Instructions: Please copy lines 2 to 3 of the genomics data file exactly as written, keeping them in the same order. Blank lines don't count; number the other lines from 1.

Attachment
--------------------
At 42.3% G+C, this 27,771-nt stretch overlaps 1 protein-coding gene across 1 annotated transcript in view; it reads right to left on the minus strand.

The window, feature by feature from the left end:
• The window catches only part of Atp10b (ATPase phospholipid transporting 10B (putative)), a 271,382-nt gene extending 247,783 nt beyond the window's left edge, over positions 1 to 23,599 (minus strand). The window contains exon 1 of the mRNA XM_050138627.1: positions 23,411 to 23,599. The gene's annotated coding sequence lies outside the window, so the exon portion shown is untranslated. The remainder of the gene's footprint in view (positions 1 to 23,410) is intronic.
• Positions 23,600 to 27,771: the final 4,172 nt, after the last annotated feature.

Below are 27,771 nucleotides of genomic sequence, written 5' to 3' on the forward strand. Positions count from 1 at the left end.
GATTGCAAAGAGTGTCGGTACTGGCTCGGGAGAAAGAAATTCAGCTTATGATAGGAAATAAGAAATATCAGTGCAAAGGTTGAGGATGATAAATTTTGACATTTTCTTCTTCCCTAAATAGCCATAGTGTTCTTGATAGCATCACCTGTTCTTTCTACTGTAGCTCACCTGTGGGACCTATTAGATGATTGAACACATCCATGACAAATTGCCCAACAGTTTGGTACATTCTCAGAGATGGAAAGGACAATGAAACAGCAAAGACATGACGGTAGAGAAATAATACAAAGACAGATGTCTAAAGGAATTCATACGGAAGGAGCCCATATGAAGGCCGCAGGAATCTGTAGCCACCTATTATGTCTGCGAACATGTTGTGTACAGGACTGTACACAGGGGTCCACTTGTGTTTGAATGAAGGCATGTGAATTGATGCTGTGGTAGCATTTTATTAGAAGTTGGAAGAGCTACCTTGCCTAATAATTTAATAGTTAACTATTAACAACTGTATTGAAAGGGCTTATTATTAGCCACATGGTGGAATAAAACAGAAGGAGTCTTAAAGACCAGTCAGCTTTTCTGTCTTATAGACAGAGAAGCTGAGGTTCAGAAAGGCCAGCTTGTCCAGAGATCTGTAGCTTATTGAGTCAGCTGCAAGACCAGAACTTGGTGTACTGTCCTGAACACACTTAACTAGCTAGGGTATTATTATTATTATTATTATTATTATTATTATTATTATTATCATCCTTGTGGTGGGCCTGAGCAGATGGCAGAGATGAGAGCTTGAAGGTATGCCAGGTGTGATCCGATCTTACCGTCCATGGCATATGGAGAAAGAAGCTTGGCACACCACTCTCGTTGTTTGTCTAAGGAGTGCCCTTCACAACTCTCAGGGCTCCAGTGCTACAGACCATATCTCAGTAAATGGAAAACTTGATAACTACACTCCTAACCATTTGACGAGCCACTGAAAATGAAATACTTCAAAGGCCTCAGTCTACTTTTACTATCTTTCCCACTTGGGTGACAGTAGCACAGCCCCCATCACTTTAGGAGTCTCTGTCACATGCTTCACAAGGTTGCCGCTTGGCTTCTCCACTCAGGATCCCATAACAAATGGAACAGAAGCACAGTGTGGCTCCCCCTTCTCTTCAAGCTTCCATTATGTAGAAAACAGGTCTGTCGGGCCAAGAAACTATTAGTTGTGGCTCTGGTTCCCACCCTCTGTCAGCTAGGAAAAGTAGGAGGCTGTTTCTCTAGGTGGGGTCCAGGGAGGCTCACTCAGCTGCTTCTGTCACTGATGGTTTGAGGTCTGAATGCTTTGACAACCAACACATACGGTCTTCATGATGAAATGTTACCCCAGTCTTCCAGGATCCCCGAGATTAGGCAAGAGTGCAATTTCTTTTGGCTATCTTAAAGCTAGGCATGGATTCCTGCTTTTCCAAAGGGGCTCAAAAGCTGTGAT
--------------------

The window, feature by feature from the left end:
• The window catches only part of Atp10b (ATPase phospholipid transporting 10B (putative)), a 271,382-nt gene extending 247,783 nt beyond the window's left edge, over positions 1 to 23,599 (minus strand). The window contains exon 1 of the mRNA XM_050138627.1: positions 23,411 to 23,599. The gene's annotated coding sequence lies outside the window, so the exon portion shown is untranslated. The remainder of the gene's footprint in view (positions 1 to 23,410) is intronic.